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Review: MODART05

  • Harriet Cunningham
  • Source: Sydney Morning Herald

Reviewed by Harriet Cunningham
September 20, 2005
KPMG House, September 17
MODARTOS is a re-run of the highly successful MODARTO3, where 12 composers participate in
workshops with the Song Company, their artistic director, Roland Peelman, and an established
mentor composer to create new works. lt's a fertile collaboration between the Australian Music
Centre and the Song Company, run in "spare time" on minimal funding. The results are impressive.
The work which tied the eclectic program together was Warren Summers's highly original Sanfosha
Project, in which six singers cycle through rhythmic patterns in the same way as bell ringers cycle
through changes. A simple idea, but when you substitute bells for voices, body percussion, rude
noises or even silent gestures, it becomes by turns entertaining and hypnotic.

Ranged between the four incarnations of Summers's work were 11 compositions, ranging wildly in
style and polish. Nela Trifkovic's trilogy was hugely impressive in its deft and original writing for
voice; the vocal scoring in Joseph Twist's series of "pseudo-madrigals" was equally skilled but less
confronting, a kind of Monteverdi meets Manhattan Transfer. Judy Pile's nicely observed Three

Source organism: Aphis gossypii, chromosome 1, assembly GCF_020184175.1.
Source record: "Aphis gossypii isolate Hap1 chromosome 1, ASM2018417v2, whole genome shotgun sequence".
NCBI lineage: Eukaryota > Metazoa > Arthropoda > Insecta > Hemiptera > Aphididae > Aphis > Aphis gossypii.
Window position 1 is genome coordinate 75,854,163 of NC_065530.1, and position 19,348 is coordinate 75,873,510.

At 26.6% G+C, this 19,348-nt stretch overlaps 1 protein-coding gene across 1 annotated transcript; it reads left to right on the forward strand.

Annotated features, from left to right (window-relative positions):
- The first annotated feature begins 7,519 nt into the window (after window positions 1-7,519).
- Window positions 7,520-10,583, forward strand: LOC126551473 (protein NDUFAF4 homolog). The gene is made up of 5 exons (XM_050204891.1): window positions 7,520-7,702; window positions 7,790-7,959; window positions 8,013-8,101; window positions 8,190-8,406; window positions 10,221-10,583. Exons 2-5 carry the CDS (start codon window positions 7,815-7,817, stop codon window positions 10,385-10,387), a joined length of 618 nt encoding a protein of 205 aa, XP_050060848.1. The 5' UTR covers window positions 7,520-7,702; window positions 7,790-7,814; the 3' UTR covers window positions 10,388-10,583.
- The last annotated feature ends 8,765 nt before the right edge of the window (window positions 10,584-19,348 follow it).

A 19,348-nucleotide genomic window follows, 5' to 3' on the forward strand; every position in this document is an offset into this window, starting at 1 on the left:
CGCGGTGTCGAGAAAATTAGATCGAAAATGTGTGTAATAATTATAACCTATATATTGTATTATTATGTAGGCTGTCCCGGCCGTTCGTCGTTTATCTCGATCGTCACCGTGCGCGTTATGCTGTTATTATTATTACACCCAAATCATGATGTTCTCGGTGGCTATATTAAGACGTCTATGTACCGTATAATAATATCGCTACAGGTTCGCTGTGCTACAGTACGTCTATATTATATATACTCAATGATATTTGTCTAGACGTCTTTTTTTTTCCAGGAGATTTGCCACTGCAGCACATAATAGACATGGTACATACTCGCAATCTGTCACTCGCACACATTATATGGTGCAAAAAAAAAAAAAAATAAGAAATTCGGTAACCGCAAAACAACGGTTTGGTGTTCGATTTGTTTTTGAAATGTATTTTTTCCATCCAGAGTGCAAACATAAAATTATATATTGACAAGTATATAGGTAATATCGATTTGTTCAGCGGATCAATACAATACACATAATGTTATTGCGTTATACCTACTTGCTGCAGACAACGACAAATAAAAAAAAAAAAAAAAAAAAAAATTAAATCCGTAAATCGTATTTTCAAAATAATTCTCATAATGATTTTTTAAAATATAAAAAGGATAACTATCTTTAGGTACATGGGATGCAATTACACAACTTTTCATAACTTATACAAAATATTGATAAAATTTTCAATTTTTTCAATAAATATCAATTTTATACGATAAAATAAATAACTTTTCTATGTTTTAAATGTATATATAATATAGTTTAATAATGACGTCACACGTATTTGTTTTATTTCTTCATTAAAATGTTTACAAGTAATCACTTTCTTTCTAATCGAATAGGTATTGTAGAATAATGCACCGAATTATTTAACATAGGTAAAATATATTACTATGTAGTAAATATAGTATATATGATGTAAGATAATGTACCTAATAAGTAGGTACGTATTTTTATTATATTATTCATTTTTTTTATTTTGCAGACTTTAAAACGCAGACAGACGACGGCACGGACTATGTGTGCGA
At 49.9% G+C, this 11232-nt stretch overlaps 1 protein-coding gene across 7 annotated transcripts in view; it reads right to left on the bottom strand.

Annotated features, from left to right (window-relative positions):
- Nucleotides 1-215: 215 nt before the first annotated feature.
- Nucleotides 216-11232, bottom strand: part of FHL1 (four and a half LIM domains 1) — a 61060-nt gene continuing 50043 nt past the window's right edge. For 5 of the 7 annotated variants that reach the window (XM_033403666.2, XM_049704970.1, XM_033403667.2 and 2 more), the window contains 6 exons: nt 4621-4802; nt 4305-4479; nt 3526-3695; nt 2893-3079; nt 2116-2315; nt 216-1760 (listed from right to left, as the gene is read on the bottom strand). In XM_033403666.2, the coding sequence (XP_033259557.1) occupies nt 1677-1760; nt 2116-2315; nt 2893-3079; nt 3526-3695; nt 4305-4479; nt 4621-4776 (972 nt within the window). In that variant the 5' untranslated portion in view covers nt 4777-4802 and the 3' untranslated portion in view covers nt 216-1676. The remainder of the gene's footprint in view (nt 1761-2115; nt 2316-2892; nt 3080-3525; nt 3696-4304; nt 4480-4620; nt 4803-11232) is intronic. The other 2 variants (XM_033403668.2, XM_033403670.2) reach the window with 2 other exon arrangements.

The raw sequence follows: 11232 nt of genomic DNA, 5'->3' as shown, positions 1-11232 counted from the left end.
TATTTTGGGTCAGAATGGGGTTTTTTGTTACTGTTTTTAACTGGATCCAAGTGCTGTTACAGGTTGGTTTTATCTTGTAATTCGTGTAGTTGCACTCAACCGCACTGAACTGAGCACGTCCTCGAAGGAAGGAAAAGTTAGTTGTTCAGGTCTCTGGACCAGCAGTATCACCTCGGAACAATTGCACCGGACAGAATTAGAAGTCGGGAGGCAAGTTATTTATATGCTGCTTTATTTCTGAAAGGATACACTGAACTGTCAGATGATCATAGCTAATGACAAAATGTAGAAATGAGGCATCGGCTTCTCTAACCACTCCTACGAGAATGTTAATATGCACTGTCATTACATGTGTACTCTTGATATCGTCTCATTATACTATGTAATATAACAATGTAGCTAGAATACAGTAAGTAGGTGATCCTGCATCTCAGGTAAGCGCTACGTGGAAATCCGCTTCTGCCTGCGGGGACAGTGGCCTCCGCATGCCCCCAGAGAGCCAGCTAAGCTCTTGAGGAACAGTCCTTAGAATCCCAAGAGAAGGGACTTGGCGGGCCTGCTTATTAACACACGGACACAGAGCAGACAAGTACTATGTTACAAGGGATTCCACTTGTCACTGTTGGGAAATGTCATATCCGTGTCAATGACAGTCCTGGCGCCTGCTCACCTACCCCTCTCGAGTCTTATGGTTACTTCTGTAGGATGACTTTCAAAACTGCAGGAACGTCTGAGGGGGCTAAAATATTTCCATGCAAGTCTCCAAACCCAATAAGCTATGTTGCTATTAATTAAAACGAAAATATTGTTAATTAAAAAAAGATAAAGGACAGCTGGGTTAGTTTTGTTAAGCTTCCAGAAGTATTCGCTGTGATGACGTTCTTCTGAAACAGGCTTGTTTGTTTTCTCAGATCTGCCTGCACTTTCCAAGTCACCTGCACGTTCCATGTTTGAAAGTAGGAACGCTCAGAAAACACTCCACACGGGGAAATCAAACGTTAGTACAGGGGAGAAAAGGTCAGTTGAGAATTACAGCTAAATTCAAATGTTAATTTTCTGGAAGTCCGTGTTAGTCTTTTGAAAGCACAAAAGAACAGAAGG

Minutes on a Fast Train and Rhiannon Cook's very effective A Scrapbook - an Album called for the
performers to speak, sing and act in character. And Brad Taylor-Newling's Nþhf Prayerwas a
mesmerising trio for three exceptional singers. At all times the Song Company displayed versatility
as members vocalised, spoke, yelled and led a sometimes bemused audience on this bizarre

There were many other stars in this inventive collaboration but one that stood out was the venue.
The economics of new music means that ensembles generally shun the marble floors and rich
upholstery of the CBD in favour of downtown dives and suburban churches. But with the support of
an enlightened sponsor like KPMG, the audience were treated to not just a sonic journey, but a
visual and spacial one as they followed the musicians around the 1Sth floor of KPMG House, sèeing
spectacular modern art and interior design on the way.